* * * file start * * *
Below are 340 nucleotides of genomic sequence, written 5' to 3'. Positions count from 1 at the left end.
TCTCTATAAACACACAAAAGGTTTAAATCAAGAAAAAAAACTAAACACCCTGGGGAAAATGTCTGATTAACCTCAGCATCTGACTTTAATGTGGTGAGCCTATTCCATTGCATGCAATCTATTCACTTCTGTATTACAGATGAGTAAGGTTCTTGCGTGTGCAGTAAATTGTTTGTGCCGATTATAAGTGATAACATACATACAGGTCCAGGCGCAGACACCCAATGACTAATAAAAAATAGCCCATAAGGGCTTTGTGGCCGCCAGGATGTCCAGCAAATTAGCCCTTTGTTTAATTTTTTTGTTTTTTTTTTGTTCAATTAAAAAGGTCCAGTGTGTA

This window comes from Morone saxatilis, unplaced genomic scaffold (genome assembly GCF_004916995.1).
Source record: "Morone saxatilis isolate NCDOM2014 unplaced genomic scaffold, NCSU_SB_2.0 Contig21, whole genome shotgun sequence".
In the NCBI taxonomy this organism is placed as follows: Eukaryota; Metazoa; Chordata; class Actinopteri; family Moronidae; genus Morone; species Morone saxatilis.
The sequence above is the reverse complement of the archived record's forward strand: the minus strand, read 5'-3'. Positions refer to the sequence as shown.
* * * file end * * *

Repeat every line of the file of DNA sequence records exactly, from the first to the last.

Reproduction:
Below are 340 nucleotides of genomic sequence, written 5' to 3'. Positions count from 1 at the left end.
TCTCTATAAACACACAAAAGGTTTAAATCAAGAAAAAAAACTAAACACCCTGGGGAAAATGTCTGATTAACCTCAGCATCTGACTTTAATGTGGTGAGCCTATTCCATTGCATGCAATCTATTCACTTCTGTATTACAGATGAGTAAGGTTCTTGCGTGTGCAGTAAATTGTTTGTGCCGATTATAAGTGATAACATACATACAGGTCCAGGCGCAGACACCCAATGACTAATAAAAAATAGCCCATAAGGGCTTTGTGGCCGCCAGGATGTCCAGCAAATTAGCCCTTTGTTTAATTTTTTTGTTTTTTTTTTGTTCAATTAAAAAGGTCCAGTGTGTA

This window comes from Morone saxatilis, unplaced genomic scaffold (genome assembly GCF_004916995.1).
Source record: "Morone saxatilis isolate NCDOM2014 unplaced genomic scaffold, NCSU_SB_2.0 Contig21, whole genome shotgun sequence".
In the NCBI taxonomy this organism is placed as follows: Eukaryota; Metazoa; Chordata; class Actinopteri; family Moronidae; genus Morone; species Morone saxatilis.
The sequence above is the reverse complement of the archived record's forward strand: the minus strand, read 5'-3'. Positions refer to the sequence as shown.